Another thing that really made me mad (tired of hearing this yet?) was they did such a sloppy job on the second run - the cut was a mess after they mounted the vinyl on the PVC - it was crooked and the vinyl didn't even completely overlap the PVC at the bottom left corner, so essentially there is a big ugly white area of PVC that is uncovered - made even worse by the fact that the ink in that area was black, and the background is dark blue.

                      Anyway - I'm now done venting about this. Thanks for hearing me guys!

                      I'll try to post some pics later on if I can just to show you the horror I've gone though in this project.






                      Incredible Stock

                      Latest Topics


                      • B
                        Reply to Briefs
                        I don't think there is a one-size-fits-all answer to your question. It depends on the company, its culture, the marketing person, the designer and the project at hand.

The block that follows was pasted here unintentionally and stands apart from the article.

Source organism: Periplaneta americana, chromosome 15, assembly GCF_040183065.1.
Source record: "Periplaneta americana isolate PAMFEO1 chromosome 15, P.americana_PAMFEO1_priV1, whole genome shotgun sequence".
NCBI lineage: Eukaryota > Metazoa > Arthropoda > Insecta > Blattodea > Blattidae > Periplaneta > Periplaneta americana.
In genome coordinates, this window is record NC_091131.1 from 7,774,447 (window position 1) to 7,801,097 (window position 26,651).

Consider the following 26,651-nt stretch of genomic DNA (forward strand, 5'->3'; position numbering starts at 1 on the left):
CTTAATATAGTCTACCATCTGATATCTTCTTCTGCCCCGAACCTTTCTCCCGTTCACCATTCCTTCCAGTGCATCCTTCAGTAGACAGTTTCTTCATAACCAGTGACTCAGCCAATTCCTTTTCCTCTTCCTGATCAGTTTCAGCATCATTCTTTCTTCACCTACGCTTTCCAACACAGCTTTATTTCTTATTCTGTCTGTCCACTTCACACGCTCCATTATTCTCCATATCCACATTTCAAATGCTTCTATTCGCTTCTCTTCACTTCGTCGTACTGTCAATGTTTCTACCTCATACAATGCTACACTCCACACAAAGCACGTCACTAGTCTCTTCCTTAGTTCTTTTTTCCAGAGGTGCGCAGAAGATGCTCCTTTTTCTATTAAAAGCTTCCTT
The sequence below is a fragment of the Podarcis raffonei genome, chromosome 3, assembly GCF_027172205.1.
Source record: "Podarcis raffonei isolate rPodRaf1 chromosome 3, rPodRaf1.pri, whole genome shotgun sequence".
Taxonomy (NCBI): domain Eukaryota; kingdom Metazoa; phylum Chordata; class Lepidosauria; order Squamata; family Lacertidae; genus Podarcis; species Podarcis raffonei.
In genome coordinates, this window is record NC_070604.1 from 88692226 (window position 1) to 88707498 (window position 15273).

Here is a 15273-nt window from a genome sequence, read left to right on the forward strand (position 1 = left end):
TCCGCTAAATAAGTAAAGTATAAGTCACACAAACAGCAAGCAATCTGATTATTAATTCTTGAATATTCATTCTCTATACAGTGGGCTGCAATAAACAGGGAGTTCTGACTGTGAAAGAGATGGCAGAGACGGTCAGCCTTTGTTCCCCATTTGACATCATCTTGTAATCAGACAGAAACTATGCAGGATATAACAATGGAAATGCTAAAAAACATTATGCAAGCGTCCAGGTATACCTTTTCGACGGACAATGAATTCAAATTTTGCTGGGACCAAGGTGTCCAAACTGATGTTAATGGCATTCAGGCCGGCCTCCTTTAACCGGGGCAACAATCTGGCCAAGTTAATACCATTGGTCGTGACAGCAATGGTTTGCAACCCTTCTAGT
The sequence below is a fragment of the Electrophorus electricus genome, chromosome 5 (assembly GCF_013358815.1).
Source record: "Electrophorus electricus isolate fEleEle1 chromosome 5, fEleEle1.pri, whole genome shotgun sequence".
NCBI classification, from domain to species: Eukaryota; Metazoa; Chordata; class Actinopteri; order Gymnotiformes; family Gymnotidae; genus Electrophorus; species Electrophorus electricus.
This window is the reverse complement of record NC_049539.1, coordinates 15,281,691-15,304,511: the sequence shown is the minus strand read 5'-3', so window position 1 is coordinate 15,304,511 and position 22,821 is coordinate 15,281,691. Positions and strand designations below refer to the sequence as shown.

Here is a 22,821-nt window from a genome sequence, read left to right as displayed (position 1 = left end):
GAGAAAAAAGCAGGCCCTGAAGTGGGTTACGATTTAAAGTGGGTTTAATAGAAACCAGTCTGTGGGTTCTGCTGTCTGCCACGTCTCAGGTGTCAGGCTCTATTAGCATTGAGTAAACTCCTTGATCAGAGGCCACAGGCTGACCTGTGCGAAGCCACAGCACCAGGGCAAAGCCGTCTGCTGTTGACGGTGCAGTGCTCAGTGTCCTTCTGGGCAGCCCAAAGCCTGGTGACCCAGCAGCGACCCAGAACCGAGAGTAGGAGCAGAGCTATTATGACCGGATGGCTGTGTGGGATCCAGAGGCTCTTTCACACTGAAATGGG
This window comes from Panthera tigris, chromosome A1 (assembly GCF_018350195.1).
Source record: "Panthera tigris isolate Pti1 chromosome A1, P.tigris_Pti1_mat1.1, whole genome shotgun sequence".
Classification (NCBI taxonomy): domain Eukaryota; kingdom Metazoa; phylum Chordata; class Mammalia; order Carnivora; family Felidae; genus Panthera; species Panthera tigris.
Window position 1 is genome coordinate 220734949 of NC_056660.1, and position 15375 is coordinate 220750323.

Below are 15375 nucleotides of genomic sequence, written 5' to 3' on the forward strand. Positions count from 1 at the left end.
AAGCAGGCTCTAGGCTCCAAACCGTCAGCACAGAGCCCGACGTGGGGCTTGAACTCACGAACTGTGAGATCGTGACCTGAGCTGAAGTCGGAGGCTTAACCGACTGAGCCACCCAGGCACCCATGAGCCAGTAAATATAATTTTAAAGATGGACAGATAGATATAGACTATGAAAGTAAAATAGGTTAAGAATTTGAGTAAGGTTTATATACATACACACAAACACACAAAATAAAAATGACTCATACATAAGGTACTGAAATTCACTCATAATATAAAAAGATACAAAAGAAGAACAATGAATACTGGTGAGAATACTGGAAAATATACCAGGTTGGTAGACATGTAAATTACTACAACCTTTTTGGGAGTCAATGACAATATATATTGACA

I oversee both the...
                        Today, 09:50 AM
                      • pers0n
                        Reply to Portfolio usage of work
                        Well the work would be work I did. For example lets say I designed someone's logo, poster or website and they want me to take it down.
                        Today, 09:25 AM
                      • MinaZee
                        Comment on Logo Feedback
                        Thanks Glitchin , and i will.
                        Today, 06:32 AM
                      • Woodenpablo
                        What's the general consensus on how to interpret briefs written by a marketing manager or director etc? I was in a meeting at work where I interpreted the brief incorrectly and got a critised for it....
                        Today, 04:43 AM
                      • PrintDriver
                        Reply to Portfolio usage of work
                        Why would you have someone else's work on your portfolio site?
                        Why would you not honor a takedown notice?
                        Doesn't matter if you don't claim copyright, or even if you credit the work appropriately....
                        Yesterday, 07:50 PM
                      GDF A division of Mediabistro Holdings Adweek | Mediabistro | Clio | Film Expo Group Contact Us | Terms of Use | Privacy Policy Copyright 2016 Mediabistro Holdings